Data in the format of streams are highly significant in today’s world. Numerous IoT devices, Credit cards, online financial transactions, and internet users generate huge volumes of continuous real-time data that needs to be analysed for operational purposes, anomaly detection, decision making, and derive insights.
Processing stream data in real-time is both a challenge and an opportunity for organisations. Hence, we’ll look at integrating two cloud platform tools (Azure Event Hubs and Azure Data Explorer) that could help organizations to seamlessly collect, analyse and visualise data streams at near real-time speed.
Azure Event Hubs
Azure Event Hubs is a big data event ingestion and streaming platform that can receive and process millions of events per second. Serving as an event ingestor pipeline, Event Hubs sits between event producers and event consumers to decouple the production of an event stream from the consumption of those events, by providing a unified streaming platform with time retention buffer for up to 90 days.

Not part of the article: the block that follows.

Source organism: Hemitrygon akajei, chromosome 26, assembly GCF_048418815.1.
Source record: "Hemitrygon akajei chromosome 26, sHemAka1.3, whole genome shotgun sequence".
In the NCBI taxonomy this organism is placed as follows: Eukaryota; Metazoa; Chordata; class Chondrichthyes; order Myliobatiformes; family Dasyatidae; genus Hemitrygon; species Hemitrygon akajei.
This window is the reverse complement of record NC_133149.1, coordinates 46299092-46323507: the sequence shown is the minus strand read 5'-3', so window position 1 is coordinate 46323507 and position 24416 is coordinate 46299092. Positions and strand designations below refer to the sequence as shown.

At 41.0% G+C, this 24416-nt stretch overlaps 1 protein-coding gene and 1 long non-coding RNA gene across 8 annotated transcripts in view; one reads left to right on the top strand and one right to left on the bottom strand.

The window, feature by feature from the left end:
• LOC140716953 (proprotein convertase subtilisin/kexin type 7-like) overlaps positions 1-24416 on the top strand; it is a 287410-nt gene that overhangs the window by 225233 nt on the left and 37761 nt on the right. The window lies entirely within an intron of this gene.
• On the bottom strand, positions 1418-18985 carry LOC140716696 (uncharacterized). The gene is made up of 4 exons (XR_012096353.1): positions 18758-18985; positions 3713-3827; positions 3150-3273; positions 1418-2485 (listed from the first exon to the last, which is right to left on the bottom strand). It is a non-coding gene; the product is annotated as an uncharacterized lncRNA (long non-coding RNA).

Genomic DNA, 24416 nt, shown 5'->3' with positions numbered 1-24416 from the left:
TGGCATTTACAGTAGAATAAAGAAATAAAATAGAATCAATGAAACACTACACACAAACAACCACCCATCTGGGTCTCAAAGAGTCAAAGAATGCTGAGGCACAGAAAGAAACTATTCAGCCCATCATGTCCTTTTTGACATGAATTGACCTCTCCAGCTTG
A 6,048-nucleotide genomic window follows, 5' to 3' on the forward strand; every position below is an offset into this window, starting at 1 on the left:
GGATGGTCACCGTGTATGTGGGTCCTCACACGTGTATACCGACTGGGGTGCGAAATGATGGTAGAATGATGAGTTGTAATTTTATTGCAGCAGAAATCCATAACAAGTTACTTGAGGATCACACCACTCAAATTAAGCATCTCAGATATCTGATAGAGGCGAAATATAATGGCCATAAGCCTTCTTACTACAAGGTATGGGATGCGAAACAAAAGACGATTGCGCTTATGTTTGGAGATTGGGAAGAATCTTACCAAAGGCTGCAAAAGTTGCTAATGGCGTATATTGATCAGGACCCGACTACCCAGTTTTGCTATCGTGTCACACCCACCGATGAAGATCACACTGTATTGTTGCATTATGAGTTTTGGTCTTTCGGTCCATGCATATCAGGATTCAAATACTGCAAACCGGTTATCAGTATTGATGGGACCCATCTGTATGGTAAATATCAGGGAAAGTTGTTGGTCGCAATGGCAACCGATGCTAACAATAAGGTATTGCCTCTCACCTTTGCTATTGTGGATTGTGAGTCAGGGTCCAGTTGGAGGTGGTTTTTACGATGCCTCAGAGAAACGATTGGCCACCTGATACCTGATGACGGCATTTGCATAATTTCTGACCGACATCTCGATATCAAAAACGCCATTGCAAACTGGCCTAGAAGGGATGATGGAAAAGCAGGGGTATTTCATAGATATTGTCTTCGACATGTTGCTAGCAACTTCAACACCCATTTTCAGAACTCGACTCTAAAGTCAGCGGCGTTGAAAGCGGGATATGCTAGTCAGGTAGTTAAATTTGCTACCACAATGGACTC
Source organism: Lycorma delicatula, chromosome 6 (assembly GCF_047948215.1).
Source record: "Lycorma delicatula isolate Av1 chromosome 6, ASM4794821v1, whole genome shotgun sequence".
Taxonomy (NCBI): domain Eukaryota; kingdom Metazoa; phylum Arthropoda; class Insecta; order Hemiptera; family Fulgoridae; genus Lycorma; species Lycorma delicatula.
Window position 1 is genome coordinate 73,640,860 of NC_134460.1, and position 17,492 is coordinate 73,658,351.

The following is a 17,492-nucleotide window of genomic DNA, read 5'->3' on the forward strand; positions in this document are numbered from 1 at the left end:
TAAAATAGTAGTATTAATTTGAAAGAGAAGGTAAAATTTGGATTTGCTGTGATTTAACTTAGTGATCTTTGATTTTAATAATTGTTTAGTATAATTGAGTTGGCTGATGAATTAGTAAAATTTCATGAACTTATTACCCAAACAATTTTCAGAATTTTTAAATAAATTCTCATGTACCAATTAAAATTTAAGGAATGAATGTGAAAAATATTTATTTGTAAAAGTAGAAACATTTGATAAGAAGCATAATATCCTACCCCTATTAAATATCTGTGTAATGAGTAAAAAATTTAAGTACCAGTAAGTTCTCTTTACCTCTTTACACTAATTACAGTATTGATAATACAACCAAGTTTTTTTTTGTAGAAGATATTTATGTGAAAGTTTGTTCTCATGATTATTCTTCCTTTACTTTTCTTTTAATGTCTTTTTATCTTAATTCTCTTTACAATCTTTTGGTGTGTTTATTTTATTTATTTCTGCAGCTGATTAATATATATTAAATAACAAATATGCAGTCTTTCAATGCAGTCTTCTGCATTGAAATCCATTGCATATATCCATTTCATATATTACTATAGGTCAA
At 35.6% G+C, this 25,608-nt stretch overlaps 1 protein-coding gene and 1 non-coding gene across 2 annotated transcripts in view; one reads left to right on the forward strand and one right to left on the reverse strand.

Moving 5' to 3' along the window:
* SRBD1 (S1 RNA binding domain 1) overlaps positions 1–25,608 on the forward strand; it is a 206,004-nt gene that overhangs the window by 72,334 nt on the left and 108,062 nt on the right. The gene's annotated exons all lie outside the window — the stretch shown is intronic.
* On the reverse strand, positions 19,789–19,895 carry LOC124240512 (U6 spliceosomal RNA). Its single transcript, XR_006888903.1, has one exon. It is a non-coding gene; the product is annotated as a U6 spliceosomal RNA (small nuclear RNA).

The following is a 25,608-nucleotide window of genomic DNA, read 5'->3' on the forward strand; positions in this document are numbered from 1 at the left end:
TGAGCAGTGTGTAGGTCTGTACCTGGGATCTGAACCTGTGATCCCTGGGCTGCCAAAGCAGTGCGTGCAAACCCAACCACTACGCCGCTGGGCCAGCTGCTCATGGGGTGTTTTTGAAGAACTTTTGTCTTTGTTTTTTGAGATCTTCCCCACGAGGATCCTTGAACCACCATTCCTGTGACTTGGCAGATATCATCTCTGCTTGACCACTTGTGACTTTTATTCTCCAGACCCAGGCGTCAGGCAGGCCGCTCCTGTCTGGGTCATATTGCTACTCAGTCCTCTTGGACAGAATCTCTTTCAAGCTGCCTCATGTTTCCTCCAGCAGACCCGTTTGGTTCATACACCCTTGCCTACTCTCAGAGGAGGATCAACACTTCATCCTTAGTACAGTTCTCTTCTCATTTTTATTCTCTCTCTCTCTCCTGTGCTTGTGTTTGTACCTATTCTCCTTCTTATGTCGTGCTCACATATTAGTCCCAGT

Data streams from a variety of sources (e.g. Transaction processing, Application logging, User telemetry, Device telemetry, etc.) can be captured in real-time by Event Hubs. Making it easier for business to focus on data processing rather than on data capture.
Azure Data Explorer
Azure Data Explorer is a fully managed, high-performance, big data analytics platform that makes it easy to analyse high volumes of data in near real time. Azure Data Explorer can be used for analysing structured, semi-structured, and unstructured data across time series. High volume raw (not fully curated) data can be ingested and analysed in near real-time, making it simple to extract key insights, serve data for live dashboards, spot patterns and trends, detect anomalies, and create forecasting models.